Selective laser melting of Ti-35NB alloy: Processing, microstructure and properties
Date of Award
Doctor of Philosophy
School of Engineering
Timothy Barry Sercombe
The initiative of a sustainable material system needs to lower the environmental and economic impact of production processes and adopt new ways of synthesizing and re-using materials. Even though the current conventional manufacturing processes, such as powder metallurgy, casting, forging, and rolling, have already shown their excellent ability to manufacture a large variety of parts and efficiently yield high volume products. Nevertheless, there are still many obstacles in manufacturing metallic components, such as complicated process procedures, high-energy consumption, large material waste, and high machinery cost for reasons that the excess materials need to be removed and extra post-processing time needs to be taken to acquire desired shapes during the machining stage. Thus, finding innovative solutions for producing complex structures is becoming increasingly desirable in the industry. Innovative additive manufacturing (AM, also known as 3D printing) techniques have proved their capacity to manufacture metallic materials with designed complex shapes and tailored properties. The selective laser melting (SLM) is one of the most popular AM techniques, which has the ability to manufacture a wide range of metallic powders in a layer-wise manner and fabricate complex shapes without compromising dimensional accuracy.
The toxicity, biocompatibility, corrosion resistance, and stress shielding effect are the key challenges for developing titanium biomaterials for orthopedic applications. Adding nontoxic alloying elements into titanium can solve the issues of toxicity and biocompatibility. One of the best solutions for minimizing the stress-shielding effect and prolonging implant lifetime is to tailor the modulus of implant materials closer to that of bones. Nb is a nontoxic alloying element and an excellent β phase stabilizer, which plays a significant role in reducing the elastic modulus and in improving the corrosion resistance of Ti-based alloys. Accordingly, obtaining a highperformance simple alloy by reducing the alloying elements and substituting toxic elements can facilitate the improvement of sustainability. Thus, the β-metastable Ti-Nb alloys with relatively low elastic modulus have been studied for orthopedic implants due to their high strength to weight ratio, excellent corrosion resistance, and high biocompatibility in the human body.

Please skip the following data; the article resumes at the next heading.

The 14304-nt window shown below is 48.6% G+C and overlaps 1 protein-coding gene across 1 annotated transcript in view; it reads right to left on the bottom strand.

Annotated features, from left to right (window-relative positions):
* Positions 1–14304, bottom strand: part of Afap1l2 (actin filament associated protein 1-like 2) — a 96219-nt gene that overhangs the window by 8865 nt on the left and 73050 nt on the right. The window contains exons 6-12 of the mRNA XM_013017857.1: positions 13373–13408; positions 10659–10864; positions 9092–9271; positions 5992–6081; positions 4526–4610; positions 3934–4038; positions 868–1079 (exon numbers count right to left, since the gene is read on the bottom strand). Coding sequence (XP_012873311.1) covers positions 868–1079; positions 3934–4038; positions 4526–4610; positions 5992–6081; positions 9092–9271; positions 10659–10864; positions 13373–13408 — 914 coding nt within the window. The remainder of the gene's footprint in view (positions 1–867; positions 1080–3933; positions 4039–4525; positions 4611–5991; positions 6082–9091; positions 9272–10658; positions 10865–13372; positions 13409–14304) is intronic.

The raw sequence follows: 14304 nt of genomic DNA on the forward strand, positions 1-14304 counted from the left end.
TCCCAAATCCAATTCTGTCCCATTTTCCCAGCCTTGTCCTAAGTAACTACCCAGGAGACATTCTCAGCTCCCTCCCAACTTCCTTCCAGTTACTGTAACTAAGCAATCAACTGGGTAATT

In addition, the high reactivity of titanium with hydrogen and oxygen as well as the high melting points of titanium alloys make conventional manufacturing difficult and cost intensive. As such, the SLM provides an innovative solution to manufacture shape-complicated products in a building chamber under the flow of high purity argon gas to minimize oxidation. However, the availability, printability, and high cost of high-quality raw metallic alloy powder are the limits for the SLM process. The individual elemental powder is relatively cheap and easy to manufacture. Thus, the use of elemental powder mixture results in greater alloy choices as well as lower cost and wider commercial availability. The issues of resultant microstructural and chemical inhomogeneity of the produced parts using the powder mixture have been the major concerns and challenges in the field. Since the mechanical behaviors and chemical properties directly depend on the microstructural homogeneity and phase composition, an in-depth understanding of the effect of inhomogeneity is required. It is necessary to have further advances in manufacturing optimization to extend the benefit of low production costs. In particular, in-situ alloying prospects make SLM a potential route to use a powder mixture with near infinite chemical compositions to synthesize desired titanium alloys for broad applications. As such, synthesizing the proper titanium alloys using the SLM technique, minimizing defect formation, controlling phase composition, evaluating their properties, and investigating the performances of SLM-processed products could significantly advance the applications in various industries and academia. The aim is to apply the SLM technique to process titanium alloys for biomedical and industrial applications. The results help to improve the scientific understandings of the interrelation among alloy compositions, processes, microstructures, defects, properties, and deformation behaviors of 3D-printed parts.